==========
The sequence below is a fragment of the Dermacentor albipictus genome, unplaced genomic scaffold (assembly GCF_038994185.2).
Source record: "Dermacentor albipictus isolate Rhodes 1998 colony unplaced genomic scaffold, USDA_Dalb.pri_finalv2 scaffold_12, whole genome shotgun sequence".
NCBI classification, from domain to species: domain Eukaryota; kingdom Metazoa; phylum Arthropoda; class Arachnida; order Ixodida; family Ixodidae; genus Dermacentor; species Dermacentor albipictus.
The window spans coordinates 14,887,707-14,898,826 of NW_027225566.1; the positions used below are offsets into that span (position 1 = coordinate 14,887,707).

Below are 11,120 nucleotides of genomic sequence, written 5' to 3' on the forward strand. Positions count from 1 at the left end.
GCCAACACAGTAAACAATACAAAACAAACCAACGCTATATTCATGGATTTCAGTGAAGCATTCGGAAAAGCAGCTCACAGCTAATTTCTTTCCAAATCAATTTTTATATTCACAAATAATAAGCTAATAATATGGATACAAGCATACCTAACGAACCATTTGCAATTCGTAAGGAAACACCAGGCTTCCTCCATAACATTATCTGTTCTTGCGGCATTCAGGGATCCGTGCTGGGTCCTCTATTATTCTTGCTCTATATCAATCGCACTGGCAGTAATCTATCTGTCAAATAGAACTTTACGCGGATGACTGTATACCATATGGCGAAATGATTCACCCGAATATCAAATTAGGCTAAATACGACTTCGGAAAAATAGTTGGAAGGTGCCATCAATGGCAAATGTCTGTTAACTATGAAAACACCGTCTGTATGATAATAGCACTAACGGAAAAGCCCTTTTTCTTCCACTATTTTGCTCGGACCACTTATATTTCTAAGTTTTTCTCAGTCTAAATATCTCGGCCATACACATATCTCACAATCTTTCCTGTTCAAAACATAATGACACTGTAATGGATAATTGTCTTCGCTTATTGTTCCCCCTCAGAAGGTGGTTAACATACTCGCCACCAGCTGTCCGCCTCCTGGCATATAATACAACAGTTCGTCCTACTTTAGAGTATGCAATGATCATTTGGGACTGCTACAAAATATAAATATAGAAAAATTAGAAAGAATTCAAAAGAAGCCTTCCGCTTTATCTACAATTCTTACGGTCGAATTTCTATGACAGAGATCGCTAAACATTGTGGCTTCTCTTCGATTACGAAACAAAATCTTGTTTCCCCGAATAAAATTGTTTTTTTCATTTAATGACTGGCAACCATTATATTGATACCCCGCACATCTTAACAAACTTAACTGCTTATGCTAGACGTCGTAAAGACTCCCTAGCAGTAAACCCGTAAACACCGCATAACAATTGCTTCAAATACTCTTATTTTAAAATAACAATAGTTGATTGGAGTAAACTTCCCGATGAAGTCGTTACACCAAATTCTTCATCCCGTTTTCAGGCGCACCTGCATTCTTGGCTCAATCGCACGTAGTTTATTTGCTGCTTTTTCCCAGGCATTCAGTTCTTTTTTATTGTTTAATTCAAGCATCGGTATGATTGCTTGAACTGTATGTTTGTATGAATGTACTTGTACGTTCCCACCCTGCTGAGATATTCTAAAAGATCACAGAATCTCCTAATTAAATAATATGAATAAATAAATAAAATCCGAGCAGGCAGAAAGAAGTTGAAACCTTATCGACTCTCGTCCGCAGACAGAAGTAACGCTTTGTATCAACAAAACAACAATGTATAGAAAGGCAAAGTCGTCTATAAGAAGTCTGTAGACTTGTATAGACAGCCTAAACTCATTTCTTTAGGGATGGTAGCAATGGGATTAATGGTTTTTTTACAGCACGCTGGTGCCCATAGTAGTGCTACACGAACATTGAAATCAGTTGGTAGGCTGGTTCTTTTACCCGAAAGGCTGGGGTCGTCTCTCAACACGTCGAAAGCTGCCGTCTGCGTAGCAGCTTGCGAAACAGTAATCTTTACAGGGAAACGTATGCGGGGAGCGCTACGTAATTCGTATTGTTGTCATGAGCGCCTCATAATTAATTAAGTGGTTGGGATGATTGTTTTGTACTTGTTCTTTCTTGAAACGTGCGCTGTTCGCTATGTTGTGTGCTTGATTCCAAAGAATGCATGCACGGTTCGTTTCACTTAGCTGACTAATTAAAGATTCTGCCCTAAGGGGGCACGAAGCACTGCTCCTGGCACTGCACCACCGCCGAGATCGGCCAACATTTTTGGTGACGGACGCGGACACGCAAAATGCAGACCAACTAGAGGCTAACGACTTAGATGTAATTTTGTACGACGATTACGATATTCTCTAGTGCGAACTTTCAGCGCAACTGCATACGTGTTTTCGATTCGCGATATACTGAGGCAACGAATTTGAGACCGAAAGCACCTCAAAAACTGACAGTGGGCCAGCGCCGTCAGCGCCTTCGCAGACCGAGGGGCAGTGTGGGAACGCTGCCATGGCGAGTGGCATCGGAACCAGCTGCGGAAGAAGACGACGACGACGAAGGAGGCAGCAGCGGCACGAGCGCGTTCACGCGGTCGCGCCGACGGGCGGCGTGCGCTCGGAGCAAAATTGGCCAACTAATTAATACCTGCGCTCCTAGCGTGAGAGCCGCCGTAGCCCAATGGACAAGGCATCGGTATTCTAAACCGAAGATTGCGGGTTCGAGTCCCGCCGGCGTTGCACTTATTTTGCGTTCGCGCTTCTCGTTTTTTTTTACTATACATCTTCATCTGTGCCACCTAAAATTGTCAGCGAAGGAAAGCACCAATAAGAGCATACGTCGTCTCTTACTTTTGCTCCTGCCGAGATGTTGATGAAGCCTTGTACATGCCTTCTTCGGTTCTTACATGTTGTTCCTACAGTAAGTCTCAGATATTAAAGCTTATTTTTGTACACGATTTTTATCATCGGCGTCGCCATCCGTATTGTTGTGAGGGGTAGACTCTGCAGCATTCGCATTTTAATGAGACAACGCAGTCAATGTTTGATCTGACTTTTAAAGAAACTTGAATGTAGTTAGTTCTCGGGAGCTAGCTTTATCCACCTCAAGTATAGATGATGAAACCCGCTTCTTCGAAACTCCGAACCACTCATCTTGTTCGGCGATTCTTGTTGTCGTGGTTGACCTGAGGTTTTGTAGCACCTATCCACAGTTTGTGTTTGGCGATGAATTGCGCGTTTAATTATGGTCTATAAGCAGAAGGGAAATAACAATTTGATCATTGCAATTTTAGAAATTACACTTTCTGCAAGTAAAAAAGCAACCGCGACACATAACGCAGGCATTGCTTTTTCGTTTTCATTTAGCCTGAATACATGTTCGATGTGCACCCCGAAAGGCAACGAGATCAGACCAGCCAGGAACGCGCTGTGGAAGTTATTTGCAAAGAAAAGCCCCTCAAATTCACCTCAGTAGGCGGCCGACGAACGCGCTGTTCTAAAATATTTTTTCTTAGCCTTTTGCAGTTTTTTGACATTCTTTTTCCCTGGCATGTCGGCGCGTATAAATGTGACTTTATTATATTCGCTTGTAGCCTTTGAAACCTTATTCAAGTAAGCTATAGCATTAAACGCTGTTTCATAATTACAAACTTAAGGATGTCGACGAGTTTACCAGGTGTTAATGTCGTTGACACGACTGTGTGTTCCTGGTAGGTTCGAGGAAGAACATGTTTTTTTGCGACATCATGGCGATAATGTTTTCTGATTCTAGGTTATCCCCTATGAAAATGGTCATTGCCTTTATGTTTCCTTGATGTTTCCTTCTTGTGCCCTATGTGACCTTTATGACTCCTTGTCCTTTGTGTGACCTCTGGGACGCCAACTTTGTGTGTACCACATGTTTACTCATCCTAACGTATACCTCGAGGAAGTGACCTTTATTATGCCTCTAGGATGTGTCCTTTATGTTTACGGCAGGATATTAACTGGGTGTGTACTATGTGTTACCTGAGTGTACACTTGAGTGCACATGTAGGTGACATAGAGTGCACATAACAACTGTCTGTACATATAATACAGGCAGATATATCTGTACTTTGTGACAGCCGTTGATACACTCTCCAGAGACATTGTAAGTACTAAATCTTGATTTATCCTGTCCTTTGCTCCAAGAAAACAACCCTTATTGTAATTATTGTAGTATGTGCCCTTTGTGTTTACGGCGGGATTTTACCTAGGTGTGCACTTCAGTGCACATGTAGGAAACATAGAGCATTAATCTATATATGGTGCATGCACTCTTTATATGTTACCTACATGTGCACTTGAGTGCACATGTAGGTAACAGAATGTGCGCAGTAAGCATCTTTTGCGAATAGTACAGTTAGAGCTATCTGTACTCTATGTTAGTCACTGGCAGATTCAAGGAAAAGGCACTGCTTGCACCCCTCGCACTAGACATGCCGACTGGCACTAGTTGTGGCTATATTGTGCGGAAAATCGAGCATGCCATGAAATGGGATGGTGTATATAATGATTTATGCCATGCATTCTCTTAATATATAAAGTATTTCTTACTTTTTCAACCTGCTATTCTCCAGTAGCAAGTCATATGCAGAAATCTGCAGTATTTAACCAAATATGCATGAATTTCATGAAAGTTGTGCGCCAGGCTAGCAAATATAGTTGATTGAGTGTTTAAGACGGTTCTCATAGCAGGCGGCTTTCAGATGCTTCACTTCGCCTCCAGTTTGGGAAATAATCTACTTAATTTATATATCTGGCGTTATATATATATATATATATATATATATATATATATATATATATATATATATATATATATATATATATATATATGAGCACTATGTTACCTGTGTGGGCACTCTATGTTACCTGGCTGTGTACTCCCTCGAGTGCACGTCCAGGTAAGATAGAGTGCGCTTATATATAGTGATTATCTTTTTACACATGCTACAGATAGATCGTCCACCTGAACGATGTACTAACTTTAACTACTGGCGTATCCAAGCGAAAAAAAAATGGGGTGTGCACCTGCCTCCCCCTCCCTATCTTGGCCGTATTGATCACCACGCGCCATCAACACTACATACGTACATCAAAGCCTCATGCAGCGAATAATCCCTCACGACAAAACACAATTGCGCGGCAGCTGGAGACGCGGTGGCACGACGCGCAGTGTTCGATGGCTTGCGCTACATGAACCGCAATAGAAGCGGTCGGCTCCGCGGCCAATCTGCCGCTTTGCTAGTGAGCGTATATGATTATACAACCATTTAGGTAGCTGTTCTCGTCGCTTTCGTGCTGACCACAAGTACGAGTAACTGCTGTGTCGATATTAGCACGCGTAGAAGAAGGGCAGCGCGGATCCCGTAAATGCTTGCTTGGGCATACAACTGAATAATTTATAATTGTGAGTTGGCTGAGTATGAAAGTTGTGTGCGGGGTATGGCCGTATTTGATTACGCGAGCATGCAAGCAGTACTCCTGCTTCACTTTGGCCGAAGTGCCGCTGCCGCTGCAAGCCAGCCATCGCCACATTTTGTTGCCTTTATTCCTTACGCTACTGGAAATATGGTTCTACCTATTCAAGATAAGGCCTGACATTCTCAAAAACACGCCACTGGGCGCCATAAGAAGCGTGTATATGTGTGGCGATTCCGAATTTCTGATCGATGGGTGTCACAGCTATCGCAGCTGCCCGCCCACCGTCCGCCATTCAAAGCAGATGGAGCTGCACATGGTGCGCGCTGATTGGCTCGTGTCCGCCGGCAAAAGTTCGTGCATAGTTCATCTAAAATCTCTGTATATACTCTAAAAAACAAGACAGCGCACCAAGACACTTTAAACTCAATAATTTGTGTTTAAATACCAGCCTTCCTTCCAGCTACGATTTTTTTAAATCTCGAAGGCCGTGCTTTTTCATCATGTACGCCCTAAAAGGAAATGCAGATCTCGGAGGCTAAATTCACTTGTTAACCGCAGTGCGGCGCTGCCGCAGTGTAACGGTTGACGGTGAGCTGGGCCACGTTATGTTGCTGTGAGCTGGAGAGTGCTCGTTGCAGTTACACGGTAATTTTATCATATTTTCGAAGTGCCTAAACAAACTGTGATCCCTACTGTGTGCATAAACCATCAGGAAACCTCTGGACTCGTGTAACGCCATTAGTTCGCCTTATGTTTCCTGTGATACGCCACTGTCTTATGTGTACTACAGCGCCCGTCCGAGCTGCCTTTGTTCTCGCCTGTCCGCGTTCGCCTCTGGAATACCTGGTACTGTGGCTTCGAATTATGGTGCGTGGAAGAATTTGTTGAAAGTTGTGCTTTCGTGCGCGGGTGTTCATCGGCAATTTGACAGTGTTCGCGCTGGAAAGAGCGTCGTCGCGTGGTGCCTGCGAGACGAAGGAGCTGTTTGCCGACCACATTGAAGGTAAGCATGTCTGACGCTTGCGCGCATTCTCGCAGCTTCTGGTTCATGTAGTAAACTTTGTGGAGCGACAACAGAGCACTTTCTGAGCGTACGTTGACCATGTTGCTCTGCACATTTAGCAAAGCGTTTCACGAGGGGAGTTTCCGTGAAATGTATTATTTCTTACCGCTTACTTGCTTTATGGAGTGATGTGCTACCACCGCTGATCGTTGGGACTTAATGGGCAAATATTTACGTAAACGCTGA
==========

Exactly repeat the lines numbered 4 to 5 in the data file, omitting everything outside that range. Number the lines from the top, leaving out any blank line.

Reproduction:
The window spans coordinates 14,887,707-14,898,826 of NW_027225566.1; the positions used below are offsets into that span (position 1 = coordinate 14,887,707).

Below are 11,120 nucleotides of genomic sequence, written 5' to 3' on the forward strand. Positions count from 1 at the left end.